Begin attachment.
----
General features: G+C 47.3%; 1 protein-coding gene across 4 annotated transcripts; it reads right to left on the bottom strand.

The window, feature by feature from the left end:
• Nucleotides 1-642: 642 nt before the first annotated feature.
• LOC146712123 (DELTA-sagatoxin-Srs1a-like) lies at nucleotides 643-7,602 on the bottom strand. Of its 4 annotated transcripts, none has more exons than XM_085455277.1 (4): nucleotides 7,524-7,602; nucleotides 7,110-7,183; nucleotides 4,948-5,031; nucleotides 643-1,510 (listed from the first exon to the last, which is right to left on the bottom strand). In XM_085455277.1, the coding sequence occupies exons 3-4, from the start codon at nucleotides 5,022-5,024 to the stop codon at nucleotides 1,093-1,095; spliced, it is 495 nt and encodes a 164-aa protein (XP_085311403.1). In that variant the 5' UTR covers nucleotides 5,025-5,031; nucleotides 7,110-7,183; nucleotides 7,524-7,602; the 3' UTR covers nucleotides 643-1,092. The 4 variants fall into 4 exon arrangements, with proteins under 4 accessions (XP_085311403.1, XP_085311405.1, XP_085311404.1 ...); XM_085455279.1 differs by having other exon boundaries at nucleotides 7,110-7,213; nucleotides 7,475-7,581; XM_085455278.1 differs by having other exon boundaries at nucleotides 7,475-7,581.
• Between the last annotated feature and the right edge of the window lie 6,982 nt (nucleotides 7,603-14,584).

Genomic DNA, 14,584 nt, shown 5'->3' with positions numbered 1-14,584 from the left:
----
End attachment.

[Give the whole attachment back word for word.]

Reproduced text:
General features: G+C 47.3%; 1 protein-coding gene across 4 annotated transcripts; it reads right to left on the bottom strand.

The window, feature by feature from the left end:
• Nucleotides 1-642: 642 nt before the first annotated feature.
• LOC146712123 (DELTA-sagatoxin-Srs1a-like) lies at nucleotides 643-7,602 on the bottom strand. Of its 4 annotated transcripts, none has more exons than XM_085455277.1 (4): nucleotides 7,524-7,602; nucleotides 7,110-7,183; nucleotides 4,948-5,031; nucleotides 643-1,510 (listed from the first exon to the last, which is right to left on the bottom strand). In XM_085455277.1, the coding sequence occupies exons 3-4, from the start codon at nucleotides 5,022-5,024 to the stop codon at nucleotides 1,093-1,095; spliced, it is 495 nt and encodes a 164-aa protein (XP_085311403.1). In that variant the 5' UTR covers nucleotides 5,025-5,031; nucleotides 7,110-7,183; nucleotides 7,524-7,602; the 3' UTR covers nucleotides 643-1,092. The 4 variants fall into 4 exon arrangements, with proteins under 4 accessions (XP_085311403.1, XP_085311405.1, XP_085311404.1 ...); XM_085455279.1 differs by having other exon boundaries at nucleotides 7,110-7,213; nucleotides 7,475-7,581; XM_085455278.1 differs by having other exon boundaries at nucleotides 7,475-7,581.
• Between the last annotated feature and the right edge of the window lie 6,982 nt (nucleotides 7,603-14,584).

Genomic DNA, 14,584 nt, shown 5'->3' with positions numbered 1-14,584 from the left: